Partners are usually best remembered for behaving badly, or worse, treating associates badly. But not the partners who made our “Top Partners to Work For” list.
Last week, we asked you to nominate the best Biglaw partners you work for, tell us why they are the best, and rate them in six categories: expertise within the practice area, quality of work given to associates, hands-on training given to associates, provision of feedback on associate work, respect for associates’ schedules, and professionalism with associates.
Over the next several weeks, we will reveal who these exceptional partners are in a multi-part Career Center survey results series, sponsored by Lateral Link. We kick off the series this week with the New York partners, and then we’ll make our way around the country.
Let’s get to know the first eight partners and find out why associates say they are the best to work for….
Hiring of attorneys by corporate legal departments has picked up in recent months. As companies became more cost-conscious during the recession, they began reducing legal expenditures by keeping more legal work in-house and relying less on outside counsel with their high billing rates. This has resulted in an increased workload, and thus a need for more legal staff for manyin-house legal departments.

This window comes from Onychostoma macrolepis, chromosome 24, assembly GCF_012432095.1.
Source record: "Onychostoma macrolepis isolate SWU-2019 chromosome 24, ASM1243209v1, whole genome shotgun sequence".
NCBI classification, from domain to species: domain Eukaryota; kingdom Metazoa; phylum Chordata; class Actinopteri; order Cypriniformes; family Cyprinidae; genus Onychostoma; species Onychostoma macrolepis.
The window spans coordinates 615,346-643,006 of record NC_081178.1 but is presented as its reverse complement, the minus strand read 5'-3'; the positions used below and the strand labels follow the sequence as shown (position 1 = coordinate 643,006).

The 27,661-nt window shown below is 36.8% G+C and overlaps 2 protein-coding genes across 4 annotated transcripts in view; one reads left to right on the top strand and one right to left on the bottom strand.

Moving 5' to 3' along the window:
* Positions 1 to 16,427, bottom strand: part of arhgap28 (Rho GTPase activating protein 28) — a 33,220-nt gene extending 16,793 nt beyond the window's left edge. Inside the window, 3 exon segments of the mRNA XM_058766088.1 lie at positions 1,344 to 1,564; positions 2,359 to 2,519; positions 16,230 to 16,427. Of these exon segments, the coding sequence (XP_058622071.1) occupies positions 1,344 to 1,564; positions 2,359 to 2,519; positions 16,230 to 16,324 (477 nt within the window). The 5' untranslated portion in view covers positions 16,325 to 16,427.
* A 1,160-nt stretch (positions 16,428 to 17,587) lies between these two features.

So if you’ve been thinking about looking for an in-house job, now may be the best time to make a move. In today’s Career Center Tips Series, Lateral Link’s recruiters discuss which practice areas are in the highest demand for the in-house job market. However, since practice area activity can be very region-specific, the following are general trends observed in the in-house legal sector nationwide….
It’s that time of year again when the Career Center is taking your nominations for the top Biglaw partners to work for. Last year, we highlighted 69 exceptional partners from all over the country who are not only great at what they do, but who are also great to work for.